Thursday, 21 May 2015


Normally a title like 'Reflections' would have me off on my hobby horse, writing about life in days gone by, and the like.  But I'm keeping it vanilla today.

There's always a heated debate on the FB groups any time someone mentions image manipulation.  Of course these days with Photoshop it is very easy to manipulate an image, as we well know.  Some people are firmly of the view that the photograph should represent 'what was there, then'.  Others are more relaxed and say once the image is acquired in the camera, anything goes.  To be honest I find all those discussions a bit boring.  If someone wants to change an image in a particular way, then let them.  I don't see the point in trying to make some sort of 'rule' that restricts creativity.

So here's a photograph for you, snapped on my jaunt around the back roads of Castleroe the other day.  Actually, two photographs for you, to be precise.  A bit like in the episode with Father Ted and Chris the sheep, one photograph is flipped horizontally.  (As a former mathematician I am appalled at what I have just written - what I meant to write was that one photograph has undergone a reflection about the left hand edge).  Whatever - you get my drift.

This way?

Or this way

The question is, does the photograph work better one way or the other?   The top photograph is the 'correct' way - i.e., it shows a representation of the actual scene.  The eye is led into the photograph from right to left.  But naturally we (well, in this part of the world anyway) read from left to right, so perhaps the second photograph works better.  

Better photographers than me have flipped the orientation of photographs to improve the final image.  In this example above I do prefer the second image. What do you think?

Wednesday, 20 May 2015


Today's posts are from up Castleroe way.  If I had done my homework properly I would now embark on a little history of Castleroe before showing you some snappy snaps.  But I haven't done any homework recently.  I do have a list of excuses as long as your arm, mind you - the biggest one being that my eyes have been letting me down recently.  I have inflammation of the iris, or iritis, if you want the technical term.  Unfortunately this is not uncommon in people with ankylosing spondylitis.  I have been pretty lucky so far in that I didn't have iritis once in over 35 years of having AS.  Then last November it decided to pay me a visit.  And again now.  And perhaps in both eyes.  So I'm limiting the amount of time I spend in front of a computer while things ease.  I know you understand, being the sentient beings that you are...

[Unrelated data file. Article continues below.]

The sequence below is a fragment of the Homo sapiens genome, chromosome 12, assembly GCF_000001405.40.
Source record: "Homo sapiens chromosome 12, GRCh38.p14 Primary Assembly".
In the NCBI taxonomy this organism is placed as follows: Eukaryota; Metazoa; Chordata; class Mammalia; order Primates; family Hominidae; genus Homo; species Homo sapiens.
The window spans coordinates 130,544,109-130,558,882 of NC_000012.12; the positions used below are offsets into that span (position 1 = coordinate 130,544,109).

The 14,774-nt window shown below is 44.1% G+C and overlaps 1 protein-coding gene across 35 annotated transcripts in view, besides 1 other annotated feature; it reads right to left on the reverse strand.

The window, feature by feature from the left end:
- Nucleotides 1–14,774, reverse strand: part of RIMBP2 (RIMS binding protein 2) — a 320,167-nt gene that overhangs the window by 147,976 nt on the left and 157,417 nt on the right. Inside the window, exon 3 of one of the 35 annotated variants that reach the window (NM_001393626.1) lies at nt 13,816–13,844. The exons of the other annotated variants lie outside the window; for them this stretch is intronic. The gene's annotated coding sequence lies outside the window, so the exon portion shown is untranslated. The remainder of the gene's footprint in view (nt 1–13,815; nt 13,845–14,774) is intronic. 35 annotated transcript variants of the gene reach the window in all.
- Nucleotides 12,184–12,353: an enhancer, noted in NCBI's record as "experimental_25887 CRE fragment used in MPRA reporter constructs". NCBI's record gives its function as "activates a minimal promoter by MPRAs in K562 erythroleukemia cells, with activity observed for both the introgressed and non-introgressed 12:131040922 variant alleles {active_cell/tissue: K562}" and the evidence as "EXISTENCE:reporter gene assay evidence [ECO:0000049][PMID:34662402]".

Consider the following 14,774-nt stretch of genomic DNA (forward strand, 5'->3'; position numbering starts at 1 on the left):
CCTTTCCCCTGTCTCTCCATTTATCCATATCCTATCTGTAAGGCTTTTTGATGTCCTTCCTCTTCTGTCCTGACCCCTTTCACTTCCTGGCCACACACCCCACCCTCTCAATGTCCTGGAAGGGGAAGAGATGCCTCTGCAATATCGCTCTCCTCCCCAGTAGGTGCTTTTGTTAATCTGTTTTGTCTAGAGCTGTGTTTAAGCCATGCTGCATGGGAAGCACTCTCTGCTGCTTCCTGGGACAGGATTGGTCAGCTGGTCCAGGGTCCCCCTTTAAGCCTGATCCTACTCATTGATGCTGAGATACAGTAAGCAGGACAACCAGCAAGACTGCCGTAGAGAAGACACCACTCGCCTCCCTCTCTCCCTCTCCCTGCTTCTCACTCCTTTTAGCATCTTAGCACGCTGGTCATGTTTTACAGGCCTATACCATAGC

So - quickly then! - here are a couple of images for your amusement.  Of sheep, no less.  In fields.  In Castleroe.  Enjoy...

Lovely power lines, eh?

I wonder if living under those power lines means the lamb is half-cooked when it gets to the abattoir?   Sorry - was that comment in bad taste?  D'oh!  There I go again...  Blame the steroid eye drops - 6 times a day!

Lovely undulations in the fields in these parts

Tuesday, 19 May 2015

Back to fields...

Well after our  little visit to Merseyside some 30 years ago we're back to present-day Northern Ireland.  The attentive reader will, of course, remember my mention of James Ravilious, who photographed country life in Devon over several decades.  It is of course tempting to think that today's photographs can't ever be as interesting as ones taken decades ago - and for sure, people's way of life has changed a lot even since the 1980s.  And we can't travel back in time...yet.  But that misses the point, I think.  Today's photographs are a record of this time, now.  Who knows what changes will come in years to come.